Herbert was, at the time, best known for his light verse. It was, perhaps, inevitable that these two streams should coincide, in…


The Spring (Arrangements) Bill


    WHEREAS in every lawn and bed the plucky crocus lifts his head, and to and fro sweet song-birds go, the names of which we do not know:
    Whereas the woods no more are dumb, the Boat Race and the Budget come, the Briton swells his manly chest, his mate, as eager, scrubs the nest, and Spring, with light but lavish hand, is spreading madness o’er the land:
    It is expedient—but in rhyme—to legislate for such a time:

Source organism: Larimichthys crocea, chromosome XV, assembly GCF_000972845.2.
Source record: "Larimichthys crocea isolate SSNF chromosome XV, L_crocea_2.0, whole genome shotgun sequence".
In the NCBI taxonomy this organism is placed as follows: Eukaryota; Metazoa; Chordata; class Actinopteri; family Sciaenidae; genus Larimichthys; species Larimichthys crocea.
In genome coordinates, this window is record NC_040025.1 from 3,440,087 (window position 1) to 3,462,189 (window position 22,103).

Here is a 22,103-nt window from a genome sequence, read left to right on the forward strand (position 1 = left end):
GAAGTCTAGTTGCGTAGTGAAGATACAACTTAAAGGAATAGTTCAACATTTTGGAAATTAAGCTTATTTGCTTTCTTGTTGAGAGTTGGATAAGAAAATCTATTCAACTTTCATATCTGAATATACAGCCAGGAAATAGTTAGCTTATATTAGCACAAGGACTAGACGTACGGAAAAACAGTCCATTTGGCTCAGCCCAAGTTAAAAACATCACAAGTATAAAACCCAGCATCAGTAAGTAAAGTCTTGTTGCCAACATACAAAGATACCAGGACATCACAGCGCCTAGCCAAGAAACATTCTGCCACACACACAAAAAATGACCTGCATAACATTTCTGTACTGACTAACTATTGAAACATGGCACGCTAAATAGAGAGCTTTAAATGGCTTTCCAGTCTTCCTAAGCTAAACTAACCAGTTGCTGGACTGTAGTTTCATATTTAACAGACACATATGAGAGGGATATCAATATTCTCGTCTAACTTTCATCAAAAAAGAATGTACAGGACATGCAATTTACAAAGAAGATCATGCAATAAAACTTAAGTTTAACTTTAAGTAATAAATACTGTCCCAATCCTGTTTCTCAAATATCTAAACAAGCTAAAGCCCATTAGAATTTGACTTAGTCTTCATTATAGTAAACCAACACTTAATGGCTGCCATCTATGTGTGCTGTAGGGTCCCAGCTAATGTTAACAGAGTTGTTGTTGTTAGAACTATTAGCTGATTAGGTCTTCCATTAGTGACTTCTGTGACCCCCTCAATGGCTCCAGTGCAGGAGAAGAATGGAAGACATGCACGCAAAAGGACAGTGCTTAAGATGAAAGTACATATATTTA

Be it enacted, therefore, by our King with Lords and Commons in a fairy ring assembled joyously at Westminister (or any other place that they prefer):

Provision for Season called Spring

    1. – (i) It shall be lawful everywhere for citizens to walk on air, to hang their hats upon the trees and wander hatless, if they please: and notwithstanding any cracked provision in a previous Act to give a constable a kiss is not felonious after this.
    (ii) All citizens who choose to ride on taxi-tops and not inside: and those who do not use their votes because they’re busy painting boats: and any miscreant who hums, instead of doing dismal sums: whoever does a silly thing need only answer “‘Tis the Spring”: and this shall be a good defence in any court with any sense: